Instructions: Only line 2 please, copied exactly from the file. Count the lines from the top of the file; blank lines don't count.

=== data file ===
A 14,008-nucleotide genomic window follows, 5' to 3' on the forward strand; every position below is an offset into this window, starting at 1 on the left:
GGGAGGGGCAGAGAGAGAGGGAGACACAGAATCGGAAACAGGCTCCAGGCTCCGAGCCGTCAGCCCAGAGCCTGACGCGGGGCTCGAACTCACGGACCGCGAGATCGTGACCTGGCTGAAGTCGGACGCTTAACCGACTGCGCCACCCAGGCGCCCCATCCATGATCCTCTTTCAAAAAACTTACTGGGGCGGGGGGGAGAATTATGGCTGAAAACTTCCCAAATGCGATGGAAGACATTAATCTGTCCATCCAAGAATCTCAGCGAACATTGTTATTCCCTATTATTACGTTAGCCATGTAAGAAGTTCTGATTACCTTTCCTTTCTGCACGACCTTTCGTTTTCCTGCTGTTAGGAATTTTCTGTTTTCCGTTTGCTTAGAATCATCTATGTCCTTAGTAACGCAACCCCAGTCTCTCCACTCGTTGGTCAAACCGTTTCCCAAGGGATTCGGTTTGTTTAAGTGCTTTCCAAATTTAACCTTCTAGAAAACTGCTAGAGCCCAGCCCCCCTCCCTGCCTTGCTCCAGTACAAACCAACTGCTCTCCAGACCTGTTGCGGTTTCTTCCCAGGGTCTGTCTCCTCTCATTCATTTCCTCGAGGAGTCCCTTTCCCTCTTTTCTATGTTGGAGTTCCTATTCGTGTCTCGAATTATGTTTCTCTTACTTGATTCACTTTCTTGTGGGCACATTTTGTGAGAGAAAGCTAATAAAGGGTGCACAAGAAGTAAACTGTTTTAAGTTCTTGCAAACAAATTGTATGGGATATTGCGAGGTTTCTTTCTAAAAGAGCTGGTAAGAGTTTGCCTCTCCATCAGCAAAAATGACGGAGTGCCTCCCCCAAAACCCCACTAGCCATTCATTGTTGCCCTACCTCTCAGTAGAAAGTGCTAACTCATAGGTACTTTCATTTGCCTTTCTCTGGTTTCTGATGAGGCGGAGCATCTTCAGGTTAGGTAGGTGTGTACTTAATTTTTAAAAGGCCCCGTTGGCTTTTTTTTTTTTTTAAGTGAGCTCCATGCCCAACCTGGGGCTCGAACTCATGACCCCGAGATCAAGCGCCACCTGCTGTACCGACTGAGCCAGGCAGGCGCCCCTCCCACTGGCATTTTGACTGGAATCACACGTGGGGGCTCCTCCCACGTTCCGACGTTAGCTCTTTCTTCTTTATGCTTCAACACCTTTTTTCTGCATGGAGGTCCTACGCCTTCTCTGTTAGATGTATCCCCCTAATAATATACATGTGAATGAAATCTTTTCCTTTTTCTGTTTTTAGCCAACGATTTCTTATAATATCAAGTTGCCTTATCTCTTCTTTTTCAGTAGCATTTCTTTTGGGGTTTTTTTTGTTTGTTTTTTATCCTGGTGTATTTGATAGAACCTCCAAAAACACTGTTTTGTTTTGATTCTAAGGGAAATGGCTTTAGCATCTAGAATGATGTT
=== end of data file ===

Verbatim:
GGGAGGGGCAGAGAGAGAGGGAGACACAGAATCGGAAACAGGCTCCAGGCTCCGAGCCGTCAGCCCAGAGCCTGACGCGGGGCTCGAACTCACGGACCGCGAGATCGTGACCTGGCTGAAGTCGGACGCTTAACCGACTGCGCCACCCAGGCGCCCCATCCATGATCCTCTTTCAAAAAACTTACTGGGGCGGGGGGGAGAATTATGGCTGAAAACTTCCCAAATGCGATGGAAGACATTAATCTGTCCATCCAAGAATCTCAGCGAACATTGTTATTCCCTATTATTACGTTAGCCATGTAAGAAGTTCTGATTACCTTTCCTTTCTGCACGACCTTTCGTTTTCCTGCTGTTAGGAATTTTCTGTTTTCCGTTTGCTTAGAATCATCTATGTCCTTAGTAACGCAACCCCAGTCTCTCCACTCGTTGGTCAAACCGTTTCCCAAGGGATTCGGTTTGTTTAAGTGCTTTCCAAATTTAACCTTCTAGAAAACTGCTAGAGCCCAGCCCCCCTCCCTGCCTTGCTCCAGTACAAACCAACTGCTCTCCAGACCTGTTGCGGTTTCTTCCCAGGGTCTGTCTCCTCTCATTCATTTCCTCGAGGAGTCCCTTTCCCTCTTTTCTATGTTGGAGTTCCTATTCGTGTCTCGAATTATGTTTCTCTTACTTGATTCACTTTCTTGTGGGCACATTTTGTGAGAGAAAGCTAATAAAGGGTGCACAAGAAGTAAACTGTTTTAAGTTCTTGCAAACAAATTGTATGGGATATTGCGAGGTTTCTTTCTAAAAGAGCTGGTAAGAGTTTGCCTCTCCATCAGCAAAAATGACGGAGTGCCTCCCCCAAAACCCCACTAGCCATTCATTGTTGCCCTACCTCTCAGTAGAAAGTGCTAACTCATAGGTACTTTCATTTGCCTTTCTCTGGTTTCTGATGAGGCGGAGCATCTTCAGGTTAGGTAGGTGTGTACTTAATTTTTAAAAGGCCCCGTTGGCTTTTTTTTTTTTTTAAGTGAGCTCCATGCCCAACCTGGGGCTCGAACTCATGACCCCGAGATCAAGCGCCACCTGCTGTACCGACTGAGCCAGGCAGGCGCCCCTCCCACTGGCATTTTGACTGGAATCACACGTGGGGGCTCCTCCCACGTTCCGACGTTAGCTCTTTCTTCTTTATGCTTCAACACCTTTTTTCTGCATGGAGGTCCTACGCCTTCTCTGTTAGATGTATCCCCCTAATAATATACATGTGAATGAAATCTTTTCCTTTTTCTGTTTTTAGCCAACGATTTCTTATAATATCAAGTTGCCTTATCTCTTCTTTTTCAGTAGCATTTCTTTTGGGGTTTTTTTTGTTTGTTTTTTATCCTGGTGTATTTGATAGAACCTCCAAAAACACTGTTTTGTTTTGATTCTAAGGGAAATGGCTTTAGCATCTAGAATGATGTT